No masks, just questions, in Kansas counties with no cases

So far, Rawlins County, with about 1,500 residents, and Wallace County, with about 2,500, remain no-case islands on the state health department's coronavirus map.

Mask

TOPEKA, Kan. Some businesses in two western Kansas counties that have yet to report a single positive coronavirus case aren’t requiring customers to wear face masks – but they are asking whether they have traveled outside the county.

Business owners in Rawlins and Wallace counties say they agree with local officials’ decisions to opt out of  an order from Democratic Gov. Laura Kelly  requiring people to wear masks in public. In Wallace County, which borders Colorado, one restaurant posted on social media a graphic of a crossed out man with a face mask.

Kansas has reported more than 25,000 coronavirus cases since the pandemic reached the state in early March, first in the Kansas City area. The number of infections is thought to be far higher because many people have not been tested, and studies suggest people can be infected with the virus without feeling sick.

State officials have been alarmed at a resurgence of the novel coronavirus over the past six weeks, and the Kansas health department on Friday reported the worst weeklong spike in COVID-19-related deaths since late May, with 27 over seven days, to bring the total to 326. But so far, Rawlins County, with about 1,500 residents, and Wallace County, with about 2,500, remain no-case islands on the state health department’s coronavirus map.

“I think people are comfortable with the local officials making the decisions. And of course they are very vocal when they don’t agree. So I think the local officials have shown us over this whole pandemic that they have our best interests at heart,” said Erin Wright, owner of Towns End Tavern in Sharon Springs, the Wallace County restaurant that used the no-mask graphic on social media last month.

Rawlins and Wallace counties are among 10 counties with the lowest testing rates in Kansas, a state with a testing rate that is 45th in the nation, according to the Reno County Health Department’s analysis of national testing data.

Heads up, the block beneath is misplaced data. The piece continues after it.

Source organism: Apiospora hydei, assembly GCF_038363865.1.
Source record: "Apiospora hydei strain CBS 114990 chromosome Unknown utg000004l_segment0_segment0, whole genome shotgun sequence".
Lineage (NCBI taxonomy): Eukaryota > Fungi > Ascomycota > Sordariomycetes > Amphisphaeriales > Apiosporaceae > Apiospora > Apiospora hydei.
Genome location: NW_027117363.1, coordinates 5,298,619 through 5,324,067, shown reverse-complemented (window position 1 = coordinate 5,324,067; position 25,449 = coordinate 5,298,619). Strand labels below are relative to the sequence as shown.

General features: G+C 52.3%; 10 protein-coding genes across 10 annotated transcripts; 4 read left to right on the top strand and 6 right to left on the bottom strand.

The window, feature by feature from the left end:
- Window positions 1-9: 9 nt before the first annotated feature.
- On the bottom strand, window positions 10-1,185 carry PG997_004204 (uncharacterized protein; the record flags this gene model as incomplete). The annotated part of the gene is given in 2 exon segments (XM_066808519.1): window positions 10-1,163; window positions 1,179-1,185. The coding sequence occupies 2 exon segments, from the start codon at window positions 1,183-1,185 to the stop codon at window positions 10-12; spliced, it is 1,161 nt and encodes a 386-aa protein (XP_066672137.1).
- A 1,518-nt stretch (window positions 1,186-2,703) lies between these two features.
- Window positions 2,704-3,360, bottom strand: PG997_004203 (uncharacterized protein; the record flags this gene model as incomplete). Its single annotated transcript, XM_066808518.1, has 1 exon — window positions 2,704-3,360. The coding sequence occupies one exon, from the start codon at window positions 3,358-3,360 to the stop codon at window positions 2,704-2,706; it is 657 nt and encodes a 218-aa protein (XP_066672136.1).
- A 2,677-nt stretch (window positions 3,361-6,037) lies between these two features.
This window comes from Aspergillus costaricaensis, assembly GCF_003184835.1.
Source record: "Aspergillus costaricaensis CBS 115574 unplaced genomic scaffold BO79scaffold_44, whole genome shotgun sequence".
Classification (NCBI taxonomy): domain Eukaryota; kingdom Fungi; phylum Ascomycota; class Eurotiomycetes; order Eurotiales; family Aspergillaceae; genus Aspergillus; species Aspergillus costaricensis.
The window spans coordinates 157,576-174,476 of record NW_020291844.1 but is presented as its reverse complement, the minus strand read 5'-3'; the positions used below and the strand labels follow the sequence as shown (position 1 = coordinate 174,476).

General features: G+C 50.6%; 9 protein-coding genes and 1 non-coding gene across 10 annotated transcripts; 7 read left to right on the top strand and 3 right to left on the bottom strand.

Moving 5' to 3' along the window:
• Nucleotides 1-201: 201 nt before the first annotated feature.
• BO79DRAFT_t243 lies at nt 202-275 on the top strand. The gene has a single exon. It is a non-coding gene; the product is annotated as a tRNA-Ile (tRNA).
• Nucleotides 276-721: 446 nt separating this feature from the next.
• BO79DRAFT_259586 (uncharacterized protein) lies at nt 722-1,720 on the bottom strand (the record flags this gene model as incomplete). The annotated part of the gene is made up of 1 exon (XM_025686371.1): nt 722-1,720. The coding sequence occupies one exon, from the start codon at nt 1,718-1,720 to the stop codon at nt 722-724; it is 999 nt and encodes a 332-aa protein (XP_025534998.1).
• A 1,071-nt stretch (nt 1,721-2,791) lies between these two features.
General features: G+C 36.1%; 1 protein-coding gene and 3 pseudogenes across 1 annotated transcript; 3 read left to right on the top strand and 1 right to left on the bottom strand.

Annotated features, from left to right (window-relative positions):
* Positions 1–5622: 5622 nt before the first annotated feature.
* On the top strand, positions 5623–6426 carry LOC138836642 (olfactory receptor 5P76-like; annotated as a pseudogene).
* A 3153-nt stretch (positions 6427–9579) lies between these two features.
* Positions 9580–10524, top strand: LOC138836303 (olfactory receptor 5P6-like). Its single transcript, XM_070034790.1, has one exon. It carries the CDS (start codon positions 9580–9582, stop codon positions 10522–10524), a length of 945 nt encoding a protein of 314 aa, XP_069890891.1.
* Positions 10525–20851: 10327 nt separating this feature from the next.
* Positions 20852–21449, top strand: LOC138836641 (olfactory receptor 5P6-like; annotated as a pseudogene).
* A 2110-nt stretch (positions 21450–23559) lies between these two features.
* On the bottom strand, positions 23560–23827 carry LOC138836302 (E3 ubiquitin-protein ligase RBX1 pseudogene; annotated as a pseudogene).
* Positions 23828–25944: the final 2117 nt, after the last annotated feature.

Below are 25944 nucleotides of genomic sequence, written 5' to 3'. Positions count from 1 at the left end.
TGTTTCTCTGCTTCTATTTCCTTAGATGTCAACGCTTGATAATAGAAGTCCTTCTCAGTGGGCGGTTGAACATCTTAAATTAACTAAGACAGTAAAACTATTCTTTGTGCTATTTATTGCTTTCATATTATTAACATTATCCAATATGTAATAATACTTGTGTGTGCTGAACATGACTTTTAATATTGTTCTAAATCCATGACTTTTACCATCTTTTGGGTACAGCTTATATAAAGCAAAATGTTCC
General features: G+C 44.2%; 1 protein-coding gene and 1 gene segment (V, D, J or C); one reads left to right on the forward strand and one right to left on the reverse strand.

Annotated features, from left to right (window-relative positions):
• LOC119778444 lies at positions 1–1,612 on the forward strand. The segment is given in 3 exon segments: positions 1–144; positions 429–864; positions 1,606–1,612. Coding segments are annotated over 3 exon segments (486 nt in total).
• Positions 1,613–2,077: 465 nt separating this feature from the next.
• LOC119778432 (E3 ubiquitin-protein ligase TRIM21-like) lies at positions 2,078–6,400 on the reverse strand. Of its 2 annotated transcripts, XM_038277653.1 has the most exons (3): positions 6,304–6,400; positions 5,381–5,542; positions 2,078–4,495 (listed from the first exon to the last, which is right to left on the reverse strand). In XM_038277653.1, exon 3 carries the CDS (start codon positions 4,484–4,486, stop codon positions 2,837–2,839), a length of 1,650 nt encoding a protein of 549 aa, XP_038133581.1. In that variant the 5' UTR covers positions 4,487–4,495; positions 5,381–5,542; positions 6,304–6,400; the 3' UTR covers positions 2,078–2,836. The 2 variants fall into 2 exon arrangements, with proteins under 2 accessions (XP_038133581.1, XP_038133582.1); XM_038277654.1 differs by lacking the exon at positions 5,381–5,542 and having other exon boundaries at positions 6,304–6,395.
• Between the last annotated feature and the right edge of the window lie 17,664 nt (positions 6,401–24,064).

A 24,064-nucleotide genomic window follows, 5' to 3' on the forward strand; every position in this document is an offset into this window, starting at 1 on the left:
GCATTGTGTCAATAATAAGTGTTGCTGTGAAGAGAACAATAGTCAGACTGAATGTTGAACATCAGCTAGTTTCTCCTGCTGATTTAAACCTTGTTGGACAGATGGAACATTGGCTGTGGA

With coronavirus cases increasing in neighboring counties, some local businesses are asking customers if they have traveled outside the county or, if they don’t look familiar, where they live – even if they’re not requiring masks. Although the governor announced a mask mandate last month, counties can opt out of it.

At Towns End Tavern, a sign says staff will assign customers to their seats. Wright said that allows staff to see everyone entering the establishment.

“So the girls can kind of say, ‘Oh, where are you from?’ ‘You’re new here’,” Wright said, adding that staff would then ask if customers have experienced coronavirus symptoms.

In Atwood in Rawlins County, A 2nd Look Styling Salon owner Angie Green said she also asks people about symptoms and recent travel when she books appointments. Last week, Green turned down a customer from a nearby county. Green said the customer told her she “might have been in the same place” as someone infected with COVID-19.

“I just didn’t feel right about it. And I so hated to tell her no because I appreciated her honesty,” Green said. “That’s probably the biggest thing we have in our neck of the woods. Trust.”

Meanwhile, the testing rate in the two counties lags well behind the Kansas 9.5% average, according to the state health department.

Wallace County’s testing rate is the ninth-lowest in the state, while Rawlins County’s is the second-lowest. Fifty-seven Wallace County residents and 59 Rawlins County residents have been tested, according to the state agency.

The Rawlins County Health Center, the only hospital in that county, provides nasal swab tests. Spokeswoman Suzanna Koel said it is “always possible” that someone could already have COVID-19 but has not been tested. Asked whether the county has tested enough residents, she said neighboring Cheyenne County has a lower testing rate than Rawlins County and has two confirmed cases.

As Rawlins County businesses remain on edge with cases increasing in neighboring counties, it might be hard for public health officials to keep a first COVID-19 case confidential in an area where “everybody knows everybody,” said Green, the salon owner. People in the community have said they would “feel sorry” for a Rawlins County resident who gets infected with the coronavirus, she added.

“You’re not supposed to know, but you’re going to know in this community, and it’s going to be hard,” Green said.

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